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Death, Taxes and Underwear

gold underpants

Pants in the Park (Flickr/Conerwithonen)


We wear them every day, they don’t last forever, and they’re not something you can easily buy second hand or make yourself.

When it comes to unavoidable purchases, socks and undies are at the top of the list! While it can seem like there are few ethical options out there for basics like socks and undies, a number of local and international companies are working hard to provide fair and green underwear options for lads and ladies alike. As we approach the silly season (where socks and undies are stocking-filler staples), what better time than now to check out a few ethical options?

Depending on your ethical concerns, there are a number of things to keep in mind when choosing ‘good’ undies.

  • Keen on green? Go local, and pick sustainable fabrics.
  • Worried about workers? Make sure the manufactures are certified as worker friendly.
  • Want underwear that will have an impact? Check out undie fundraisers.

Here’s some brands that tick one or more of those boxes.

First up, let’s take a look at Pants to Poverty. This UK-based brand has been around since 2005 and make fair trade and organic-certified undies, tank tops and pyjamas for men and women. They buy their cotton direct from villages and support local schools, and manufacture in a carbon-neutral facility in India that provides strong living wages for workers. Neat! In Australia, Pants to Poverty underwear and tanks are available through the Etiko Fair Trade Shop online.

If you’re after something local, Tuffy’s and Tuffett’s have great everyday undies for men and women, made in Australia from home-grown cotton. Urban Earthwear have a range of organic undies using sustainable fabrics and dyes. Both of these brands are certified by Ethical Clothing Australia, which ensures legal working conditions and wages for garment workers.

Looking for something a little slinkier? Nico Underwear is an Australian company (also certified by Ethical Clothing Australia) that make everyday, stylish lingerie right here in Oz. Their ECA certification ensures an ethical, sustainable and transparent supply chain, and founder Lis Harvey’s background in fashion means Nico’s collection pieces look a little more grown up than your basic cotton undies. Nico Underwear are available online, and will be available at a range of market stalls in Brisbane, Melbourne and Sydney in the lead up to Christmas.

If you’re feeling crafty and want a real one-of-a-kind gift, why not make your own undies?! You can find a nice easy set of instructions and printable PDF patterns online. If you’re recycling an unwanted t-shirt, that means double the sustainability brownie points. Your loved one certainly won’t forget that time you made them undies for Christmas. And if they’re the crafty one, how about giving them a voucher for a lingerie sewing class? It might be a little more expensive than a pair of knickers, but it’ll still fit in their Christmas stocking. There are classes in Melbourne (South Kingsville and the City) and in Sydney (Rozelle and the Northern Beaches).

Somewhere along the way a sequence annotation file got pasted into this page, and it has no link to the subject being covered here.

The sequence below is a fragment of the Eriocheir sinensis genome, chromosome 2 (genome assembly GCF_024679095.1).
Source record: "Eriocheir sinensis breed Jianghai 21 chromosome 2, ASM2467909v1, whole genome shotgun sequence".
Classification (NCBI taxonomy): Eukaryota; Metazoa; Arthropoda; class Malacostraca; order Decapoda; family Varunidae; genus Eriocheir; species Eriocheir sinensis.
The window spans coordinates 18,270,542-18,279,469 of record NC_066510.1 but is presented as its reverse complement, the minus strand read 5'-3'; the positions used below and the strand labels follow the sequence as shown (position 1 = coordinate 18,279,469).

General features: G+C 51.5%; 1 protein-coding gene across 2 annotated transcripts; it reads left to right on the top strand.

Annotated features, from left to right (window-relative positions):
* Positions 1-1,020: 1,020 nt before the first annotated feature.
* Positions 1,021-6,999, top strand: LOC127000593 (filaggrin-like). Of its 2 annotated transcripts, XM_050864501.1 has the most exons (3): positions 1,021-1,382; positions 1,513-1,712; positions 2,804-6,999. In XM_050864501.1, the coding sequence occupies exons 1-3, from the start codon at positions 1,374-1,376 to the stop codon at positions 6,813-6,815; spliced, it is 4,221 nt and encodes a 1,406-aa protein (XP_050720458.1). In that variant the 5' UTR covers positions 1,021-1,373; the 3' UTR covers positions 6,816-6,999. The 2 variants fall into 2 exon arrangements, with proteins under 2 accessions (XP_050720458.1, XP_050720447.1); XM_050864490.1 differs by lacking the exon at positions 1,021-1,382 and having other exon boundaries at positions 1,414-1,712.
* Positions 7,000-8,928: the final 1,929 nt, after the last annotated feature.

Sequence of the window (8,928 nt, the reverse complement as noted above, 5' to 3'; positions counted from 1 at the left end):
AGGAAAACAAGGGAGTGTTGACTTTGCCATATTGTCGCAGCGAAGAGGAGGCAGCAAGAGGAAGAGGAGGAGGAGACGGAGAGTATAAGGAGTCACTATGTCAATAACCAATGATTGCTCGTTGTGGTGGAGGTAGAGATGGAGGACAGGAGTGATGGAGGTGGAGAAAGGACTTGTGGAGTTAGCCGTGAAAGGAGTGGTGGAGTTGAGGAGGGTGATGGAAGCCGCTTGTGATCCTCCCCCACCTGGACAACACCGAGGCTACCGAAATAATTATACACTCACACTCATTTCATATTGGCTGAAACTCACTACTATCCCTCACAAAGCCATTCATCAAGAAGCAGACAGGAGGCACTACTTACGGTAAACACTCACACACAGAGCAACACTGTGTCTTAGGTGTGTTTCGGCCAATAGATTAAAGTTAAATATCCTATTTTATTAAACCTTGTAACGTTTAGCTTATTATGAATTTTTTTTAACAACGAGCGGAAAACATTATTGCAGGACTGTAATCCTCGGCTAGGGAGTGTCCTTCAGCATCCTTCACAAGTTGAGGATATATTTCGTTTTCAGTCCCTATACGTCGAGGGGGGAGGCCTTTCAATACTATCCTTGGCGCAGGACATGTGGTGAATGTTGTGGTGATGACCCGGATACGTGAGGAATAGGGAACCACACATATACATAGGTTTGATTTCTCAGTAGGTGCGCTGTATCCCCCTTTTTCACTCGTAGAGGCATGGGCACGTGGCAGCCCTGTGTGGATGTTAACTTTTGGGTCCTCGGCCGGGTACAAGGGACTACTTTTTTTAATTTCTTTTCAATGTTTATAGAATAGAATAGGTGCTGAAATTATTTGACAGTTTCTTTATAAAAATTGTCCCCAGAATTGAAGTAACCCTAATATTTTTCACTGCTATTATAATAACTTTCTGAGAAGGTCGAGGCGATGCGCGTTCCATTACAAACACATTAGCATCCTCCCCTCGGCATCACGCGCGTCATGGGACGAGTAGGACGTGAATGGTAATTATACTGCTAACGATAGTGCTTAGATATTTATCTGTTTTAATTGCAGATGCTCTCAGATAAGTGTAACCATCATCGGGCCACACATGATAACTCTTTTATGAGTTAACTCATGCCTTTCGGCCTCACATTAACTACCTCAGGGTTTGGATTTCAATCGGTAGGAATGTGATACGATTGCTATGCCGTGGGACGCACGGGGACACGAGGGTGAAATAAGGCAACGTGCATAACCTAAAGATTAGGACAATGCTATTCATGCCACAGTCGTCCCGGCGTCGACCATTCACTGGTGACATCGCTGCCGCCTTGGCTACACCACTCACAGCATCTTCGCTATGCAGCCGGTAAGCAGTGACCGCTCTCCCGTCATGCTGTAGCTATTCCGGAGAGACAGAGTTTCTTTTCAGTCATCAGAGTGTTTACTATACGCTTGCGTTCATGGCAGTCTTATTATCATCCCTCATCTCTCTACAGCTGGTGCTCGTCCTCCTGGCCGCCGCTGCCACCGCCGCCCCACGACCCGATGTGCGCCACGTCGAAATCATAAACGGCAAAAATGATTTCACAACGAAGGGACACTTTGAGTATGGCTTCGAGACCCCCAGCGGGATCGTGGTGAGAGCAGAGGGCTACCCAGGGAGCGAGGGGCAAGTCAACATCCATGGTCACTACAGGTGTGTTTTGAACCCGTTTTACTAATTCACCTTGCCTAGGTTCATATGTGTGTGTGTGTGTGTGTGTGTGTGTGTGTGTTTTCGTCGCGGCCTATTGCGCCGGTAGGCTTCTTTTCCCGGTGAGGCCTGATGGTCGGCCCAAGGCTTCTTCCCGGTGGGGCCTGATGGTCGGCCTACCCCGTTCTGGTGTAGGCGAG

Now, let’s head further south. Socks have long been a stalwart of the Christmas stocking, especially for hard-to-buy-for dads. The guys over at Conscious Step have recognised the need for an ethical version of this everyday garment, and having hit their crowd funding target last week, they are now in their first production run of “socks that solve social problems”! These socks are made under Fair Trade conditions from organic cotton, and each design supports a different cause – child hunger, reforestation, and providing clean water. While these socks won’t be ready for this Christmas, keep an eye on their website for their online shop which will be coming soon.

For lady-legs, Tightology is an Australian company making stylish, sustainable and ethical legwear. Their range of tights and socks is available online and at a number of stores nationwide. With coloured, patterned and basic options, these are perfect for work or play, making them a great fun-yet-practical gift.

Christmas should be a time of good giving, not gift guilt. It’s a great time to consider the impacts of your purchasing choices, especially when buying and giving something that we wear every day. If you’re not sure about your wish list or what you’re getting for your loved ones, be sure to check out our gift advice service, “Checking it Twice”, for more green and ethical gift guidance!

By Alex Peters

Note: neither Alex Peters nor Otter have any affiliation with these retailers and manufacturers.

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